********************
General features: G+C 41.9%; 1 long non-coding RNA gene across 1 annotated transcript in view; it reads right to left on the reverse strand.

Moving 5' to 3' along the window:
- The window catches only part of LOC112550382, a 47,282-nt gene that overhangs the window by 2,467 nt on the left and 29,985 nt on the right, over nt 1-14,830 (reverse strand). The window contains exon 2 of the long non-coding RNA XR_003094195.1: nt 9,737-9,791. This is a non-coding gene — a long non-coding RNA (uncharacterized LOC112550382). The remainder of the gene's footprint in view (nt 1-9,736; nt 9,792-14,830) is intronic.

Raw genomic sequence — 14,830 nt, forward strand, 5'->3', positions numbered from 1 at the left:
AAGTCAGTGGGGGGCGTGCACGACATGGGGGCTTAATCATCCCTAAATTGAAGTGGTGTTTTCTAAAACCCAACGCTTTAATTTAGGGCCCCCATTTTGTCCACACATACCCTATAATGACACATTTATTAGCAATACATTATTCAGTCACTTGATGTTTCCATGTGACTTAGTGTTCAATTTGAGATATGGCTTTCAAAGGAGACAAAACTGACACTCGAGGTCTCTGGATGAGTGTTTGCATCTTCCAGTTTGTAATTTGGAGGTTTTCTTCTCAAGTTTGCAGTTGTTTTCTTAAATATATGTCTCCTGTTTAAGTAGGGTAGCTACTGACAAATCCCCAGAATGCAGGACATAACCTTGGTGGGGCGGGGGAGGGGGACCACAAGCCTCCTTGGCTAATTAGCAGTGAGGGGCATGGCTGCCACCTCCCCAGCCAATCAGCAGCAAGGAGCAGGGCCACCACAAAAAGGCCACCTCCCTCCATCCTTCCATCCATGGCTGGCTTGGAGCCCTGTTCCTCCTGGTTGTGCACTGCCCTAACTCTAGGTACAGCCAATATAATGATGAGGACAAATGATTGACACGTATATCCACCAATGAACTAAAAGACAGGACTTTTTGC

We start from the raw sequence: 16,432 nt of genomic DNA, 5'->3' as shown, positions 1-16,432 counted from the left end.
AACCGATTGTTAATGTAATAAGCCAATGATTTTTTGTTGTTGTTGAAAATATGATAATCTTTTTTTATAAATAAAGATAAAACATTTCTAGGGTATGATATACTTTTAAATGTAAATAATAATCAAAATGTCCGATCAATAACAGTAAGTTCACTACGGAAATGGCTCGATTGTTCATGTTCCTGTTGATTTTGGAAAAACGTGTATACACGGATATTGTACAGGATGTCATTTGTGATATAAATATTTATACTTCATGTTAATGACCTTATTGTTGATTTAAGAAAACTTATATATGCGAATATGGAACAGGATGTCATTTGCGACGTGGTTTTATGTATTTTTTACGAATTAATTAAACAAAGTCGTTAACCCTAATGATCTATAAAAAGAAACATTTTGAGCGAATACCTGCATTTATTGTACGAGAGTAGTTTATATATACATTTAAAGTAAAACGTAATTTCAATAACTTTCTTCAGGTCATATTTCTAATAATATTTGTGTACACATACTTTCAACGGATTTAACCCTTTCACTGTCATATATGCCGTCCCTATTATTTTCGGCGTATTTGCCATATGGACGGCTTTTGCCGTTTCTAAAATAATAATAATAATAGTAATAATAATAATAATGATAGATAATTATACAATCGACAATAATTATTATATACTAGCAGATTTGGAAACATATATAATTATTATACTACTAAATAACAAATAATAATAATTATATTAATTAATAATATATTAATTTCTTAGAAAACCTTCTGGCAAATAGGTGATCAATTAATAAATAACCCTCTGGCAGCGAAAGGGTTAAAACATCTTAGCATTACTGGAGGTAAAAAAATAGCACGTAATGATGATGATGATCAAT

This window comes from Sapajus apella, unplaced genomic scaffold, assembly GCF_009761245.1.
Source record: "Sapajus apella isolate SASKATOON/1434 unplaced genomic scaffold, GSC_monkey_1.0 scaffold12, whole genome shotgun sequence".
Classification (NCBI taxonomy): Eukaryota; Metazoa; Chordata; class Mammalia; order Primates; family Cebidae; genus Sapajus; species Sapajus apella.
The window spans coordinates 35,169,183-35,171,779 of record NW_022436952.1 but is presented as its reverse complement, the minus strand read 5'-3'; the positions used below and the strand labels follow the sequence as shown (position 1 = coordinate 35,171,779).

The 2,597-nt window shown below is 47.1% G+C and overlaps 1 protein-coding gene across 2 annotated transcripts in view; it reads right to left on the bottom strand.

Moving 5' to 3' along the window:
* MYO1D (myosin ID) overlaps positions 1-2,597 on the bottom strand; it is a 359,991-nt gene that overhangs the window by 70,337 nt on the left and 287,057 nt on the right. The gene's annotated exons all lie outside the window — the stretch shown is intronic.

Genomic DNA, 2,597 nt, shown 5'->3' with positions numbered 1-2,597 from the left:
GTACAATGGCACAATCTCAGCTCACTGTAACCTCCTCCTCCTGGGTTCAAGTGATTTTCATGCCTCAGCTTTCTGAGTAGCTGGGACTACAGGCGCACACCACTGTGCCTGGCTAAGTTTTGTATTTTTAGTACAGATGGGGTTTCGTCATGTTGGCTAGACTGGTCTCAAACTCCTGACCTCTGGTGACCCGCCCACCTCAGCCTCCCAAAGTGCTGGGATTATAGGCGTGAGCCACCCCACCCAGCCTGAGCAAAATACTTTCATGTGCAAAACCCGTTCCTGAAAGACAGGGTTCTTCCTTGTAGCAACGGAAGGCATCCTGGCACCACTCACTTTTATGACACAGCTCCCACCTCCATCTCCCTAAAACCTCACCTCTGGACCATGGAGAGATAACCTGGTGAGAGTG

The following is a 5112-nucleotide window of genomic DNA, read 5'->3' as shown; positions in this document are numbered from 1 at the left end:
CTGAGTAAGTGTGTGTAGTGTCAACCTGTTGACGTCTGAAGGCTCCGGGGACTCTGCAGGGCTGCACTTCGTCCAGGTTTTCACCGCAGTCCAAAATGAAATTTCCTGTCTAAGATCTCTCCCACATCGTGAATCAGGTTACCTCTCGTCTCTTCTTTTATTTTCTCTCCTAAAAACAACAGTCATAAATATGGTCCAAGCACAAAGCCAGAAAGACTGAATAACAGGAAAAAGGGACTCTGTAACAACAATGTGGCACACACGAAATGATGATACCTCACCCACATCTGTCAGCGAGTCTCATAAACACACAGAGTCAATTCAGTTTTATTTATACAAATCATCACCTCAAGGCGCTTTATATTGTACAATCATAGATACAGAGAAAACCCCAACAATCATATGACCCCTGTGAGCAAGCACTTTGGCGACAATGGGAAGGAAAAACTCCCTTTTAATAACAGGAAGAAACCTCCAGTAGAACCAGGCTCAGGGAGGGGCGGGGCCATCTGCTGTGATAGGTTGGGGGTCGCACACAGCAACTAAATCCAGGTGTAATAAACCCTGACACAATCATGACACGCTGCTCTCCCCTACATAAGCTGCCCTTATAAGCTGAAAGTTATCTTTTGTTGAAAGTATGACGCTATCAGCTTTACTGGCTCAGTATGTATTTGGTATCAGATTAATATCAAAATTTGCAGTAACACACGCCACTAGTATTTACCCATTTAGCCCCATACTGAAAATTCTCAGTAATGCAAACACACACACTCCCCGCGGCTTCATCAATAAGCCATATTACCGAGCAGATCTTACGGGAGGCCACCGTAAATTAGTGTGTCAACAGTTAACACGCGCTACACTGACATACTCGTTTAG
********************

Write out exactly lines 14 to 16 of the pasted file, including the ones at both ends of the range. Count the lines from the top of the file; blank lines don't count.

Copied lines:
* MYO1D (myosin ID) overlaps positions 1-2,597 on the bottom strand; it is a 359,991-nt gene that overhangs the window by 70,337 nt on the left and 287,057 nt on the right. The gene's annotated exons all lie outside the window — the stretch shown is intronic.

Genomic DNA, 2,597 nt, shown 5'->3' with positions numbered 1-2,597 from the left:
GTACAATGGCACAATCTCAGCTCACTGTAACCTCCTCCTCCTGGGTTCAAGTGATTTTCATGCCTCAGCTTTCTGAGTAGCTGGGACTACAGGCGCACACCACTGTGCCTGGCTAAGTTTTGTATTTTTAGTACAGATGGGGTTTCGTCATGTTGGCTAGACTGGTCTCAAACTCCTGACCTCTGGTGACCCGCCCACCTCAGCCTCCCAAAGTGCTGGGATTATAGGCGTGAGCCACCCCACCCAGCCTGAGCAAAATACTTTCATGTGCAAAACCCGTTCCTGAAAGACAGGGTTCTTCCTTGTAGCAACGGAAGGCATCCTGGCACCACTCACTTTTATGACACAGCTCCCACCTCCATCTCCCTAAAACCTCACCTCTGGACCATGGAGAGATAACCTGGTGAGAGTG